Could he make a big splash by getting Erik Karlsson?

This would be tricky, yet it’s worth exploring, particularly if the Golden Knights relent in their pursuit of the star defenseman after landing Max Pacioretty.

Cap Friendly lists Tampa Bay’s cap space at just $2.646M, so a Karlsson trade might be easier around the trade deadline. And, really, such a move seems tough to imagine if the Senators truly require Bobby Ryan or Marian Gaborik to be a part of any package. Maybe the ship sailed once Tampa Bay committed to Ryan McDonagh and J.T. Miller, along with Kucherov, anyway.

Still, it’s worth asking: would BriseBois pursue Karlsson – or perhaps some other splashy upgrade – with even more vigor than Yzerman did?

Young guns

Moving back to situations with brilliant young players, Yanni Gourde and Brayden Point are entering contract years.

Gourde (26, $1M cap hit in 2018-19) is slated to become a UFA, while Point (22, dirt-cheap rookie deal) would become an RFA. BriseBois must gauge how much additional leverage each forward might gain – or lose – by playing out their deals, and react accordingly. Would it save money to sign them soon, or would it be better to see where the cap comes in for 2019-20?

(For whatever it’s worth, Point mostly developed in the WHL before flourishing with the Lightning, while Gourde began his Crunch days in 2013-14.)

In defense

Whether he makes the unlikely move to land Karlsson or not, there are some decisions looming regarding the Lightning’s defense.

Granted, Stevie Y and BriseBois already did the heaviest lifting, as most NHL teams would practice dark arts to put together a trio like Hedman, McDonagh, and Sergachev, especially considering that the veterans are locked up long-term and Sergachev is still covered for two more seasons.

Still, this is a team with lofty ambitions, so surrounding that trio with other capable defensemen could be the difference between hoisting the Stanley Cup or looking back wistfully at near-misses.

Anton Stralman might be the odd man out among capable defenders, as his $4.5M cap hit expires after this season, and he’s arguably already showing signs of decline at 32. It’s likely a relief that Braydon Coburn (33, $3.7M) and Dan Girardi (34, $3M) will see their deals expire, too, but Tampa Bay could see a lot of experience evaporate in the near future.

A shrewd GM would use those expiring contracts to possibly get out of trouble, or grab some rentals. Getting rid of Ryan Callahan‘s contract would be huge, and it’s plausible that BriseBois would be far more interested in doing so than Yzerman, who seemed to love collecting former Rangers.

Beyond those older defensemen, BriseBois will need to ascertain the value of younger expiring contracts in Slater Koekkoek and Jake Dotchin.

The coach?

Jon Cooper’s a great quote. He’s also enjoyed success just about everywhere he’s gone, hustling through some obscure coaching gigs to make his way to Tampa Bay. You could do a lot worse than sticking with him.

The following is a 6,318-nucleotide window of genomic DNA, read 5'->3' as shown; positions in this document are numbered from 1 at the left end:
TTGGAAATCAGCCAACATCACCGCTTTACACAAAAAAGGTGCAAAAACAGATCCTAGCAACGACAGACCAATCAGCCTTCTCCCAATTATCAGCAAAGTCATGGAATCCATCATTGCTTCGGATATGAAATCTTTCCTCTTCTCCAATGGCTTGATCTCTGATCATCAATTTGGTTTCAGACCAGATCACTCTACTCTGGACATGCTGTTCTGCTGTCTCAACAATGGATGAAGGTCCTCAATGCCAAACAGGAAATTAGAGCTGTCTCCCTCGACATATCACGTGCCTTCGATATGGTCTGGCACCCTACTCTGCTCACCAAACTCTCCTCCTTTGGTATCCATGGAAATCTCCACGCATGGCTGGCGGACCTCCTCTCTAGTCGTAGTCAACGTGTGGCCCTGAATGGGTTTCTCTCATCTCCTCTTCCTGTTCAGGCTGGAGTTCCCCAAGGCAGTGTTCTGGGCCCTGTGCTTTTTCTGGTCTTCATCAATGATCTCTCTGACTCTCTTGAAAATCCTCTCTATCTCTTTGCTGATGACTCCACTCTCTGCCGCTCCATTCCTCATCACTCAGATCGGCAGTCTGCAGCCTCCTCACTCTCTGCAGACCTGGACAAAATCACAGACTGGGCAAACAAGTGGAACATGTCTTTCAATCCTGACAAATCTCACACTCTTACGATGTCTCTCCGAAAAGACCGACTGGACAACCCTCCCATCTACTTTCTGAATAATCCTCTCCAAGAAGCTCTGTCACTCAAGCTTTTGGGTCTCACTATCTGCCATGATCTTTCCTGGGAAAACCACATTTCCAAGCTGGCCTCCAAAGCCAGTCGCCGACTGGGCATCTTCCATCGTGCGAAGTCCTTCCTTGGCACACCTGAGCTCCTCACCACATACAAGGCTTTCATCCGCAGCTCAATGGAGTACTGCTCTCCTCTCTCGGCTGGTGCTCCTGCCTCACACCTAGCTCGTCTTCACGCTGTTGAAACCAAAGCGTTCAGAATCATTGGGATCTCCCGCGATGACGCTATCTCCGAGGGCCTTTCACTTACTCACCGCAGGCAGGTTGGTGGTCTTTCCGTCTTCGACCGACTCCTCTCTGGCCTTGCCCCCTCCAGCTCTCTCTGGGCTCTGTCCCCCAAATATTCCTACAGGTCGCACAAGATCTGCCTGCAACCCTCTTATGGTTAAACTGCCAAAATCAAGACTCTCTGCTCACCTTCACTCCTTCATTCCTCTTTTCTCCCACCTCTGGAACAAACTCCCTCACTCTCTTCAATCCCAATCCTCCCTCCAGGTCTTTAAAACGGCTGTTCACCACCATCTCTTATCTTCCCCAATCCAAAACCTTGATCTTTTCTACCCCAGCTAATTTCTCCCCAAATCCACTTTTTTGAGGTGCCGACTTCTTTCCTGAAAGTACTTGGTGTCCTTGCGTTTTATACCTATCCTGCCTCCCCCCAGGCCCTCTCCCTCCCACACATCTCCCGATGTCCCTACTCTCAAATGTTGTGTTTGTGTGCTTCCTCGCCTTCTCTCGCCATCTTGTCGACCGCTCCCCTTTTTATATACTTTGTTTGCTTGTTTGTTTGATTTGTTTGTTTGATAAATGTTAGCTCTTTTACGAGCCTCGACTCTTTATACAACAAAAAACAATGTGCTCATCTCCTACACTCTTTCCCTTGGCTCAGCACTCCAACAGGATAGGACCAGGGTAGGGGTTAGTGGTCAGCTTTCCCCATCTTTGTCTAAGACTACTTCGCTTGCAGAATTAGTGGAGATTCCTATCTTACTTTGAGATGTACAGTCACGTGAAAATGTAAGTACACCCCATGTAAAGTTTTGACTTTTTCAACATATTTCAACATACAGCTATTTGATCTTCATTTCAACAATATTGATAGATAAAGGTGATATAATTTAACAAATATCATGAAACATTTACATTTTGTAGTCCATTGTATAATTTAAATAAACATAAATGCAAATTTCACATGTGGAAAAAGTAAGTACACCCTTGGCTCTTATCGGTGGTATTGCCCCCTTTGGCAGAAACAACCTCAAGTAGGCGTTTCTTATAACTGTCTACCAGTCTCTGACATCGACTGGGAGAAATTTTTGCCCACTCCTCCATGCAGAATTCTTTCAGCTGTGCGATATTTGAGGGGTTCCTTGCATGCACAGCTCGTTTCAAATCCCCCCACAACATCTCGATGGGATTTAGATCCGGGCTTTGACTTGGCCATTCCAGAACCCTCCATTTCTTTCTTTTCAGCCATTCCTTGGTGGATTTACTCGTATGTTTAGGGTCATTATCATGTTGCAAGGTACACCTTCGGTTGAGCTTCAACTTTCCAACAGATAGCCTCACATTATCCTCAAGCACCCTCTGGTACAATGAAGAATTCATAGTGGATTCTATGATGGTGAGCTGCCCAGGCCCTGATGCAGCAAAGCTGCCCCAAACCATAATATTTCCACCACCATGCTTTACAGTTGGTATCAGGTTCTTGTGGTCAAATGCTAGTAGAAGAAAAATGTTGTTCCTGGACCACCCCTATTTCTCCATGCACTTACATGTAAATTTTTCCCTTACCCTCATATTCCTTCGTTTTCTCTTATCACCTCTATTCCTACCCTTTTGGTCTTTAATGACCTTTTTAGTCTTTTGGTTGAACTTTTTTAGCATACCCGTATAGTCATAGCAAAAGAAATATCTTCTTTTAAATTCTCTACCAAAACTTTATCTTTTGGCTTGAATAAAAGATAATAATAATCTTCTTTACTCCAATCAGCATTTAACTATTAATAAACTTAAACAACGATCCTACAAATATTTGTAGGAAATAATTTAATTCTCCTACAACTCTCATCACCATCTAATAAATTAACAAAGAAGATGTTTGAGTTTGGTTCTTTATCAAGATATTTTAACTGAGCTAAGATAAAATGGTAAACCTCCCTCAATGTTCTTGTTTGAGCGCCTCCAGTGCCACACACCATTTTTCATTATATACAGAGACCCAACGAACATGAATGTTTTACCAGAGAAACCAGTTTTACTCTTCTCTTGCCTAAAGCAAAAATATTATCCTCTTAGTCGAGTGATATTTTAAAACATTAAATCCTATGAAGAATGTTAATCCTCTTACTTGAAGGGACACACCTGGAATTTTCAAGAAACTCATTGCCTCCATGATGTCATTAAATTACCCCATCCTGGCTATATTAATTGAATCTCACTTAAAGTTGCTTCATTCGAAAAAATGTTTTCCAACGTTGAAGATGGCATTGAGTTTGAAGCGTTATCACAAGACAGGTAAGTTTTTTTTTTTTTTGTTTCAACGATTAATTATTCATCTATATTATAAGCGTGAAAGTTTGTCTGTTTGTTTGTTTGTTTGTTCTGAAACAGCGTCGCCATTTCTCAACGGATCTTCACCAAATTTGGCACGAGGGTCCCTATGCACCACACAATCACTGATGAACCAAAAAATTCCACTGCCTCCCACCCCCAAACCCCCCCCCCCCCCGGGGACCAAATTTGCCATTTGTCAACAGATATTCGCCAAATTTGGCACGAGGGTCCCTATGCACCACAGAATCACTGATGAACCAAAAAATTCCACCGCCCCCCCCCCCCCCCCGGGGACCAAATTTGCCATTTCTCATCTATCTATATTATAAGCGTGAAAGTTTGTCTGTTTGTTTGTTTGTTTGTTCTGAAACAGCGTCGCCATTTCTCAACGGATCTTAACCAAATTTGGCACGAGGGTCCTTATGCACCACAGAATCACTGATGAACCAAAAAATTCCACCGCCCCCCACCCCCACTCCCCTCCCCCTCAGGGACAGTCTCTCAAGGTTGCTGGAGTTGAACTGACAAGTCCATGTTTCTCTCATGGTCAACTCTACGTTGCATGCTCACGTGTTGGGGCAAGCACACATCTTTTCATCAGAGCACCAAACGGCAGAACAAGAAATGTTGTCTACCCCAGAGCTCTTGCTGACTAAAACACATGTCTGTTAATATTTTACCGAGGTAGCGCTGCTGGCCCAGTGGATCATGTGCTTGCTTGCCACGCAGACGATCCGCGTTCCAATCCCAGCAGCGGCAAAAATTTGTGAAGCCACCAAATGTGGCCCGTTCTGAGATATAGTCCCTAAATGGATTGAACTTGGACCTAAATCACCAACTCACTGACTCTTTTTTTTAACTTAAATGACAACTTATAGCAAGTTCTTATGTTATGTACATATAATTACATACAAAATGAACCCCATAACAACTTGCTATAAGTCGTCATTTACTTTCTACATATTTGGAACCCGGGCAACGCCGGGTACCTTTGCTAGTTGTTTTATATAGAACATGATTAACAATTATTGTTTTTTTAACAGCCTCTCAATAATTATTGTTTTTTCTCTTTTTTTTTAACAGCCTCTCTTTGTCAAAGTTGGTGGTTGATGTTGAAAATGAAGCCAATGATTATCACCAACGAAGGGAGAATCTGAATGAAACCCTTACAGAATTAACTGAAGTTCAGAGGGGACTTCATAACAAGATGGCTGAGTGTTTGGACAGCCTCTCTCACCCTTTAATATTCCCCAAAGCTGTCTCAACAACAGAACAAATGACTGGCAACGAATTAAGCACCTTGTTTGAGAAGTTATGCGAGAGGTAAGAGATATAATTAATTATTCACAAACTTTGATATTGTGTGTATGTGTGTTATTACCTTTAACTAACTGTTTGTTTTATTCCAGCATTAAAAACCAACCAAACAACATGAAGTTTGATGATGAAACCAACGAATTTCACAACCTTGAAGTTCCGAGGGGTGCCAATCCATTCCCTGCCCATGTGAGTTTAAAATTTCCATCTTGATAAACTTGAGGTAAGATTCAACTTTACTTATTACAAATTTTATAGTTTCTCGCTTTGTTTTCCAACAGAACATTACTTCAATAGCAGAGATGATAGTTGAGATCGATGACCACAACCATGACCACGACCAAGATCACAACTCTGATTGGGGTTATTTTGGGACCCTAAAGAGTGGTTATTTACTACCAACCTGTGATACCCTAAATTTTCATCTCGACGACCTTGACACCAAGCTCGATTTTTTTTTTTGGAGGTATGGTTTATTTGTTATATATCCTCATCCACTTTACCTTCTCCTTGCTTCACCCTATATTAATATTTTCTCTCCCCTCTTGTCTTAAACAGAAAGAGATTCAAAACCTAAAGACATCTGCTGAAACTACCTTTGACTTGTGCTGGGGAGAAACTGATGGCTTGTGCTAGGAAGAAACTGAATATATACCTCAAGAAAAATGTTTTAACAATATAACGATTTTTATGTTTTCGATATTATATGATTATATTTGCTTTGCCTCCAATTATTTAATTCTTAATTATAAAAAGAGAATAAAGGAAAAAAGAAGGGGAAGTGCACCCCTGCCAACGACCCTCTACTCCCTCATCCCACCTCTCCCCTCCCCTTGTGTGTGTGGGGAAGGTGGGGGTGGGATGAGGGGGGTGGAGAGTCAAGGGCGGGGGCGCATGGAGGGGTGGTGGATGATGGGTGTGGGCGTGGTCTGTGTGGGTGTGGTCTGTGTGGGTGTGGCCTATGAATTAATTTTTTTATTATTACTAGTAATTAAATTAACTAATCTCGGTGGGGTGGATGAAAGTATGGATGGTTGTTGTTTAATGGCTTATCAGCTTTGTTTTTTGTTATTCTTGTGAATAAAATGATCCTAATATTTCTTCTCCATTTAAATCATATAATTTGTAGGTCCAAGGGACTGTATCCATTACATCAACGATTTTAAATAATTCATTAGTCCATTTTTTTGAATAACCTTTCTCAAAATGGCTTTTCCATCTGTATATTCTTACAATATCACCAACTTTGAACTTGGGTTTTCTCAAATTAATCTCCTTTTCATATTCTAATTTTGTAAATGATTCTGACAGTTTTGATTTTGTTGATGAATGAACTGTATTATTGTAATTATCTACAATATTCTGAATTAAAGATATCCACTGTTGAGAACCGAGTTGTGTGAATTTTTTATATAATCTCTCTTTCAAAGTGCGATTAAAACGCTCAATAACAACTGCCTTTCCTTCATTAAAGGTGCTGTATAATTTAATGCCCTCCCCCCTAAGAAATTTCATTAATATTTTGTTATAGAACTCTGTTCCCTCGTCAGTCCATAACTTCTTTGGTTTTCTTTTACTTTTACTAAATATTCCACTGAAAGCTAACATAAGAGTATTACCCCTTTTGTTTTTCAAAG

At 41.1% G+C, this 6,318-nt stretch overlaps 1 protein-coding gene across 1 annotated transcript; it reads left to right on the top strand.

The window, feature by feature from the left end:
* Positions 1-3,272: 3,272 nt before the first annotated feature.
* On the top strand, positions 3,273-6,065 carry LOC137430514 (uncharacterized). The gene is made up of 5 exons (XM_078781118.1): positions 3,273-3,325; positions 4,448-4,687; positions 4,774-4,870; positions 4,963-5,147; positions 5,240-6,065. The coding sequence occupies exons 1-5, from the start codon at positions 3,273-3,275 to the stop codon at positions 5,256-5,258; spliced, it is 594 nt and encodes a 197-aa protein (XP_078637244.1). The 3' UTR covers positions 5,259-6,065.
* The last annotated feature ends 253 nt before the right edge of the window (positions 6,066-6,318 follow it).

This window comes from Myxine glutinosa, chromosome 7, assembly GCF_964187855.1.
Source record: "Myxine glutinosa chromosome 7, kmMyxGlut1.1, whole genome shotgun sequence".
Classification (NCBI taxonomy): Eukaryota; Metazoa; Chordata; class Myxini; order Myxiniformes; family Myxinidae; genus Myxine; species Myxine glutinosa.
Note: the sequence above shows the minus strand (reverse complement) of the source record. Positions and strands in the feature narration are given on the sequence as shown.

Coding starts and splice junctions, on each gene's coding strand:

While BriseBois must respect Cooper – he briefly coached the Crunch – it’s possible that Cooper might not be “his guy.” Even if he is, if there’s a belief that Cooper is nearing his expiration date – as many believe just about every coach reaches at some point – then it’s a situation to watch.

The Lightning don’t operate in a pressure cooker of a hockey market, which might explain why they didn’t absorb too much criticism after falling short in the 2018 Stanley Cup Playoffs, not to mention missing the postseason altogether in 2016-17. Considering context, it’s totally reasonable for them not to draw much heat.

The heat could really rise if the Lightning don’t meet expectations this time around, particularly if it seems like Cooper commits Typical NHL Coach Sins like not trusting young players enough. You could argue that he should have given Sergachev a longer leash last season, among other situations, so it’s not totally out of the question.

***

If you were to poll NHL executives about “dream” GM jobs, the Lightning would almost certainly land in the top five. In plenty of cases, they’d probably rank first overall.

So, there are a lot of blessings that come with this, although the curse is that critics will be harsh if BriseBois stumbles now that he’s landed the top gig.

Fair or not, many will view him as a failure if this outstanding Lightning core fails to nab the franchise’s second Stanley Cup (and possible more). There are worse situations to be in, but that doesn’t mean this is necessarily an easy job.

James O’Brien is a writer for Pro Hockey Talk on NBC Sports. Drop him a line at phtblog@nbcsports.com or follow him on Twitter @cyclelikesedins.